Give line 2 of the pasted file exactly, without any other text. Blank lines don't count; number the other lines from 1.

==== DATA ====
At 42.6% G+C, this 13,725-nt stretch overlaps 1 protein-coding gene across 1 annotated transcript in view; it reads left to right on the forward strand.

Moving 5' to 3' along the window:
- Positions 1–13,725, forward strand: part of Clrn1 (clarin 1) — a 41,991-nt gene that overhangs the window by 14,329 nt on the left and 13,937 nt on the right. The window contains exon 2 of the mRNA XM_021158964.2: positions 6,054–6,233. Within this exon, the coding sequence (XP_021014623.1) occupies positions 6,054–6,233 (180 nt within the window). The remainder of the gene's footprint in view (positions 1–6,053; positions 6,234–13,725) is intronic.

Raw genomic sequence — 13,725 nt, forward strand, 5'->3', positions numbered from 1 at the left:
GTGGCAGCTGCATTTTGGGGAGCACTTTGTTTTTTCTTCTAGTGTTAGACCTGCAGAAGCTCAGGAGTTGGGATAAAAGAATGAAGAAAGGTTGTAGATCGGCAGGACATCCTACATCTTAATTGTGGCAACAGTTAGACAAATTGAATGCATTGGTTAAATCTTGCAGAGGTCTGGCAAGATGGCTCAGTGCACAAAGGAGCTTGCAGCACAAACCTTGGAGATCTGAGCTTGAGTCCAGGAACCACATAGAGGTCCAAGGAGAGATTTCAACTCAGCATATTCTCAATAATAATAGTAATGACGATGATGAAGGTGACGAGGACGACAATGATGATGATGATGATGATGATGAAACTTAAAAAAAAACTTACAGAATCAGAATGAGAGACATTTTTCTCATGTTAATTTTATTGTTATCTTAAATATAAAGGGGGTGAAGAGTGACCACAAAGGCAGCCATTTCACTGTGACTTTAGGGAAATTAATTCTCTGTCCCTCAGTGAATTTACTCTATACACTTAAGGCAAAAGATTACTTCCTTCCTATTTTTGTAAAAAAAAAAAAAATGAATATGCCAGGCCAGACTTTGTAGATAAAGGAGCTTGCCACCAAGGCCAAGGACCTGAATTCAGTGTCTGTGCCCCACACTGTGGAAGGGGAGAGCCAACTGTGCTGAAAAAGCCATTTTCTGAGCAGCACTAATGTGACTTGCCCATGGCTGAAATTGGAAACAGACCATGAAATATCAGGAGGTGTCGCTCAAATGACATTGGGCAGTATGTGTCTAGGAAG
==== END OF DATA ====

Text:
Moving 5' to 3' along the window: